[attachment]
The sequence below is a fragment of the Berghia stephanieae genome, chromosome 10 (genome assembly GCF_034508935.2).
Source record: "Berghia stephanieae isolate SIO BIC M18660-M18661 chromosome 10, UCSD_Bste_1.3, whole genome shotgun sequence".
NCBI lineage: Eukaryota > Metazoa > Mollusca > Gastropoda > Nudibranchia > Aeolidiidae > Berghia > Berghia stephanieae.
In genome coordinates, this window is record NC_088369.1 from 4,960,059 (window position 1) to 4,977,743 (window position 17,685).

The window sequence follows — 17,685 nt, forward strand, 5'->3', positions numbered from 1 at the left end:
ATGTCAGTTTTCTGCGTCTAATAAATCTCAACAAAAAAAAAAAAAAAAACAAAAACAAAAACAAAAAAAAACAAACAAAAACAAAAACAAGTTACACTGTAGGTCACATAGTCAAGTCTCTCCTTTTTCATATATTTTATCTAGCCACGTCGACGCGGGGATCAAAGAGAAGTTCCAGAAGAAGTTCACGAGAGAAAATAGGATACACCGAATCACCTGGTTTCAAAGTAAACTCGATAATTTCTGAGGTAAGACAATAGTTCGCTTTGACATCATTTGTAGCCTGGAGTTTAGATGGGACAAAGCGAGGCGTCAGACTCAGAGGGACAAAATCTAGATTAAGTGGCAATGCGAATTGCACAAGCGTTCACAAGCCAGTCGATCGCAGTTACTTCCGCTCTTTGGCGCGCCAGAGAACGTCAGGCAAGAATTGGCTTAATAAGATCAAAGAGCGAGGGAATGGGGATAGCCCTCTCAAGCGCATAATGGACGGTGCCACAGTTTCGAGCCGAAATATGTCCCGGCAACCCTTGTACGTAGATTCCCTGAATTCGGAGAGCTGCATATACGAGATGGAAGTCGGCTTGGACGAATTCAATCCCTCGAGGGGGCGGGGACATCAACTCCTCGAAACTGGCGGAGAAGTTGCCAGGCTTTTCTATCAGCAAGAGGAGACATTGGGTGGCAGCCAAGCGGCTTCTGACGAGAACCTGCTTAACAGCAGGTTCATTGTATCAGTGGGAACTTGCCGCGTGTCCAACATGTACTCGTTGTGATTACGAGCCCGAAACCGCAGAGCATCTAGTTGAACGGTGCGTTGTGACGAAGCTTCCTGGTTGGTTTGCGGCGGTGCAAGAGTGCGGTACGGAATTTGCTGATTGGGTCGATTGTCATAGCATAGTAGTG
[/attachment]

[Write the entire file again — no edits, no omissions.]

The sequence below is a fragment of the Berghia stephanieae genome, chromosome 10 (genome assembly GCF_034508935.2).
Source record: "Berghia stephanieae isolate SIO BIC M18660-M18661 chromosome 10, UCSD_Bste_1.3, whole genome shotgun sequence".
NCBI lineage: Eukaryota > Metazoa > Mollusca > Gastropoda > Nudibranchia > Aeolidiidae > Berghia > Berghia stephanieae.
In genome coordinates, this window is record NC_088369.1 from 4,960,059 (window position 1) to 4,977,743 (window position 17,685).

The window sequence follows — 17,685 nt, forward strand, 5'->3', positions numbered from 1 at the left end:
ATGTCAGTTTTCTGCGTCTAATAAATCTCAACAAAAAAAAAAAAAAAAACAAAAACAAAAACAAAAAAAAACAAACAAAAACAAAAACAAGTTACACTGTAGGTCACATAGTCAAGTCTCTCCTTTTTCATATATTTTATCTAGCCACGTCGACGCGGGGATCAAAGAGAAGTTCCAGAAGAAGTTCACGAGAGAAAATAGGATACACCGAATCACCTGGTTTCAAAGTAAACTCGATAATTTCTGAGGTAAGACAATAGTTCGCTTTGACATCATTTGTAGCCTGGAGTTTAGATGGGACAAAGCGAGGCGTCAGACTCAGAGGGACAAAATCTAGATTAAGTGGCAATGCGAATTGCACAAGCGTTCACAAGCCAGTCGATCGCAGTTACTTCCGCTCTTTGGCGCGCCAGAGAACGTCAGGCAAGAATTGGCTTAATAAGATCAAAGAGCGAGGGAATGGGGATAGCCCTCTCAAGCGCATAATGGACGGTGCCACAGTTTCGAGCCGAAATATGTCCCGGCAACCCTTGTACGTAGATTCCCTGAATTCGGAGAGCTGCATATACGAGATGGAAGTCGGCTTGGACGAATTCAATCCCTCGAGGGGGCGGGGACATCAACTCCTCGAAACTGGCGGAGAAGTTGCCAGGCTTTTCTATCAGCAAGAGGAGACATTGGGTGGCAGCCAAGCGGCTTCTGACGAGAACCTGCTTAACAGCAGGTTCATTGTATCAGTGGGAACTTGCCGCGTGTCCAACATGTACTCGTTGTGATTACGAGCCCGAAACCGCAGAGCATCTAGTTGAACGGTGCGTTGTGACGAAGCTTCCTGGTTGGTTTGCGGCGGTGCAAGAGTGCGGTACGGAATTTGCTGATTGGGTCGATTGTCATAGCATAGTAGTG